However, when it comes to work, it’s certainly not fine. The “it’s fine” excuse is used all time. The allowance of a half-assed job breeds a culture of mediocrity that is not okay. Everyone in the organization must understand what excellence looks like, how it can be achieved and their role in owning that.

Build a cult of excellence
Humans have a natural inclination to seek acceptance – no one wants to be the proverbial fat kid picked last. So ensure that everyone understands that when they are not delivering, they are not only letting themselves down, but their team mates as well.

Get rid of the deadweight
If everyone around you is an A player who delivers exceptional work, the mediocre ones are easy to pick out. Working at a huge company like EA, you can see B and C players hiding amongst the rock stars. In a start up, that’s a whole lot harder to do. In either cases though, leaders must take ownership of their team. Take the time to train and develop your people but don’t shy away from making tough decisions either. If you can’t break the it’s fine factor, you need to let them go before they infect others. Otherwise, you allow everyone to believe that excellence is optional, which is a slippery slope.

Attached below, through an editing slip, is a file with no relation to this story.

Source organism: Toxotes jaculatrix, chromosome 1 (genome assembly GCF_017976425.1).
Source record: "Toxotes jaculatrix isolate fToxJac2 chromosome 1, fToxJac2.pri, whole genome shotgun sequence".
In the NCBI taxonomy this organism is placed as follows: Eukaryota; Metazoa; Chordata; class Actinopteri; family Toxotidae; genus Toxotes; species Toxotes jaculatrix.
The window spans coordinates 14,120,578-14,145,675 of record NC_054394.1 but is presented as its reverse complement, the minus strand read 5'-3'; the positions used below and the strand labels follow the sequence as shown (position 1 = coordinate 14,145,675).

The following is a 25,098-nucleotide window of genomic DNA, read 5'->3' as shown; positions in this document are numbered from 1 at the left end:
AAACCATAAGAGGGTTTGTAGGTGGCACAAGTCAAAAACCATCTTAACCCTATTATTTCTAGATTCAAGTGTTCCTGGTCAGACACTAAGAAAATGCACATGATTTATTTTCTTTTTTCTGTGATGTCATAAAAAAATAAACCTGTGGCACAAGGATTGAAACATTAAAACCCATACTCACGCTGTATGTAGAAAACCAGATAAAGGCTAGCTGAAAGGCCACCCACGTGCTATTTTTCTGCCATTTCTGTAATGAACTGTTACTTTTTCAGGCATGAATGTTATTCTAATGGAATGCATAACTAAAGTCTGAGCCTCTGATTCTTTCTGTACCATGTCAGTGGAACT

Down with the Eye Rollers

Anyone who’s done a start up knows that you’re going to get a lot of doubters and haters in your early concepting stage. ¬†For those who are going to go through with the leap, you’ve got to grow a thick skin and brush off the negativity and just keep going. ¬†I’ve certainly been meeting my share of the Eye Rollers in recent months. ¬†On one hand, they do provide some valid points but oftentimes I’m finding that the perceived value I’m getting from them is not close to offsetting how damaging their negativity is to my psyche.